The Peer Reviewed Cancer Research Program (PRCRP) has been funding melanoma research since establishment of the program in 2009, with 20% of total funding dedicated to furthering our understanding of this disease, from basic biology to novel therapeutic options. In particular, the PRCRP has been on the forefront of funding diverse treatment strategies for melanoma in the areas of immunotherapy and targeted therapies.

Much attention throughout the research community has been given to a class of antibodies called “checkpoint inhibitors,” which target inhibitory proteins expressed on a set of immune cells called T cells. Two inhibitory proteins, called cytotoxic T-lymphocyte-associated protein 4 (CTLA-4) and programmed cell death protein 1 (PD-1), act as “off switches” for T cells and inhibit their ability to target cancer cells. The checkpoint inhibitors block CTLA-4 and PD-1, allowing T cells to become and stay activated. Antibodies to block CTLA-4 and PD-1 have been approved by the Food and Drug Administration (FDA) for the treatment of melanoma and other cancers. However, not every melanoma patient is a good candidate for these therapies, and some patients who are treated with these antibodies become resistant to the therapy or relapse. Therefore, it is important to have multiple effective strategies for treating metastatic melanoma.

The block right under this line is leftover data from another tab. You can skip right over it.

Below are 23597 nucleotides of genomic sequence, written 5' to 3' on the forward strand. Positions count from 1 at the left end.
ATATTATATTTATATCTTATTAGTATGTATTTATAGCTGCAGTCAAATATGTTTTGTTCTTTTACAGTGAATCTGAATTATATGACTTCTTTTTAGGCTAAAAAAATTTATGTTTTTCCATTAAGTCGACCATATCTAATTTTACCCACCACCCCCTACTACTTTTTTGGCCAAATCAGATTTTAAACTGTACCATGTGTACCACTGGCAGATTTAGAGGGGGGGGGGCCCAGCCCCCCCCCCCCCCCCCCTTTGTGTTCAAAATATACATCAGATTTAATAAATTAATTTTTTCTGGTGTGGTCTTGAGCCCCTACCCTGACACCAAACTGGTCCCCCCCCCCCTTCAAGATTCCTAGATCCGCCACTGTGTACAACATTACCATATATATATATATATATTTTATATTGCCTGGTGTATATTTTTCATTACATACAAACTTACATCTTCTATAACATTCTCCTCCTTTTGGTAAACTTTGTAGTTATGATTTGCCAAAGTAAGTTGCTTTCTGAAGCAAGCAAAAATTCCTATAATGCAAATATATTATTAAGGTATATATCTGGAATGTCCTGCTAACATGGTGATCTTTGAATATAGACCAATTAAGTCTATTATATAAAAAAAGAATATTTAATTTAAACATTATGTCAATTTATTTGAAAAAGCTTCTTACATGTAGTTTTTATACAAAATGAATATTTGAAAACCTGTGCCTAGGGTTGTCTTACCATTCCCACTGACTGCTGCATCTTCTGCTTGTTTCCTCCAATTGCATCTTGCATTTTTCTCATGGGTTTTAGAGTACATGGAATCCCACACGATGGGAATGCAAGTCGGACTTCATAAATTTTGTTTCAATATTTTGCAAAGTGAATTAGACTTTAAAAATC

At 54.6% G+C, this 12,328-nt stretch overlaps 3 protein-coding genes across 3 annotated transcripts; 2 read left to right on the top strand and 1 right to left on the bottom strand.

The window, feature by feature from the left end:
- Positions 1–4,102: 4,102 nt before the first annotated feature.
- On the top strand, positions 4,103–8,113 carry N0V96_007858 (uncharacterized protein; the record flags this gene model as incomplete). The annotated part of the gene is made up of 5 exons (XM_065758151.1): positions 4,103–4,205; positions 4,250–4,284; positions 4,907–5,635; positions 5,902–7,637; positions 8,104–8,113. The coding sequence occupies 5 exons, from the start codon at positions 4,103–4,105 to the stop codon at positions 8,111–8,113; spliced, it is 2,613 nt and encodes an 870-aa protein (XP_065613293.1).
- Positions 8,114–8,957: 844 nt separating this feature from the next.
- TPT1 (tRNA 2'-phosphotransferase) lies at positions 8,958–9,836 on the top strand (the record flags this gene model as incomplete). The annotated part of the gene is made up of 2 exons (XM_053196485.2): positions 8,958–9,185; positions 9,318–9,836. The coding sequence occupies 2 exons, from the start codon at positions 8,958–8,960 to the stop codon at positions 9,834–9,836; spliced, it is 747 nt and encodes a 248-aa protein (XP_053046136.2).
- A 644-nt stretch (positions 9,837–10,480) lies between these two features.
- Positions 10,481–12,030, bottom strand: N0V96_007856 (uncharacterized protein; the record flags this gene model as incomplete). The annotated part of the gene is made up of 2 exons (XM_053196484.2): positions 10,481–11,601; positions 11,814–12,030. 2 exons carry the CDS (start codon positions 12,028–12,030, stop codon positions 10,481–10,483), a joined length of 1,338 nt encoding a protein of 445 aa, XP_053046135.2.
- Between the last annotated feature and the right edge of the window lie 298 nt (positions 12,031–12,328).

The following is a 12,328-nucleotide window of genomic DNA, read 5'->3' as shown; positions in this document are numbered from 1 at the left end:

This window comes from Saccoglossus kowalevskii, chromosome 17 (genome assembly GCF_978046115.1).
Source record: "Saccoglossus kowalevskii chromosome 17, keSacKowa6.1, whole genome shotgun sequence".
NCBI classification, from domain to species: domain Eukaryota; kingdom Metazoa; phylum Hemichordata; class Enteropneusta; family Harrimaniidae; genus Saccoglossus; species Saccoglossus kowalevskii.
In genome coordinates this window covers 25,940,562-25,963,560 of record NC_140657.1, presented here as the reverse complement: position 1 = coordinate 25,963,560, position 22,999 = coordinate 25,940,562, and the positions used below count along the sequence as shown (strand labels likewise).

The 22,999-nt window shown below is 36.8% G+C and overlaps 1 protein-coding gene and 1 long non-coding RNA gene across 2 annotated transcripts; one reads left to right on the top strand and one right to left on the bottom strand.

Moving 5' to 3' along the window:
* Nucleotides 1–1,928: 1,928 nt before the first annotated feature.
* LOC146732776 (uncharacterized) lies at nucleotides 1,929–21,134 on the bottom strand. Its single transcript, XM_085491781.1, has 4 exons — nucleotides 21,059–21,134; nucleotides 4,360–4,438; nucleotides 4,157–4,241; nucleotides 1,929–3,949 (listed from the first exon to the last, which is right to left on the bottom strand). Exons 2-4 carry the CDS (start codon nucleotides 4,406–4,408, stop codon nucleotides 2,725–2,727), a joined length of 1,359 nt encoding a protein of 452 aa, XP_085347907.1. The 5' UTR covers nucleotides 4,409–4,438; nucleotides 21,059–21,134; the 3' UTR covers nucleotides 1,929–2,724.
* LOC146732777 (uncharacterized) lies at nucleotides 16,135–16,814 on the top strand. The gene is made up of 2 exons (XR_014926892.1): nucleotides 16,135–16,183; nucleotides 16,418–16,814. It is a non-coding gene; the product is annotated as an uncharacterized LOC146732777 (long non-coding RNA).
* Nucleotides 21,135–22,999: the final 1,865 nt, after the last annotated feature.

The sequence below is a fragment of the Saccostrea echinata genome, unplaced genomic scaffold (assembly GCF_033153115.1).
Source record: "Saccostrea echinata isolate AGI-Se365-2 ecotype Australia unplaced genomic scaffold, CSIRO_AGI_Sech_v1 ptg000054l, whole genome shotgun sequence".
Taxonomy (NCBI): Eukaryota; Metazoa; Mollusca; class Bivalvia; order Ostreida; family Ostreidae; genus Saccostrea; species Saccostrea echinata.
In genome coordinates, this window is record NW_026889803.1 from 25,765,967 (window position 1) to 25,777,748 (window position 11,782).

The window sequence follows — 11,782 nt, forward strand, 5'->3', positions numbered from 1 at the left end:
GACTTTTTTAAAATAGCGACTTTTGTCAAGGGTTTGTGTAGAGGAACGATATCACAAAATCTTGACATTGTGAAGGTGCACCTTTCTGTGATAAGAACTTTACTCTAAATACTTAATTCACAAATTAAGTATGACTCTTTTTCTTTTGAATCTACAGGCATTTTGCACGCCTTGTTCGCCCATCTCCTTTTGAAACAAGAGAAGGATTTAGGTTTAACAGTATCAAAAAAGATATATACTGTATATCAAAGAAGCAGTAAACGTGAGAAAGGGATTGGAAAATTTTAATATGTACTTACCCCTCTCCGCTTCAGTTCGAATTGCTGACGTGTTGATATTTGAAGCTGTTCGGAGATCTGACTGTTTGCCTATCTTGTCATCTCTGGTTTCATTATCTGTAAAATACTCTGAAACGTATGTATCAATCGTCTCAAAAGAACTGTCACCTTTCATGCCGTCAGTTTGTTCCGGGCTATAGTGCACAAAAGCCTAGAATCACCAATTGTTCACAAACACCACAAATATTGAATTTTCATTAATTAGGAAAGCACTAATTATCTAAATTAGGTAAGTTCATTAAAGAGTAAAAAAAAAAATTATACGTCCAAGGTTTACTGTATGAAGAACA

Can we use viruses to kill metastatic melanoma?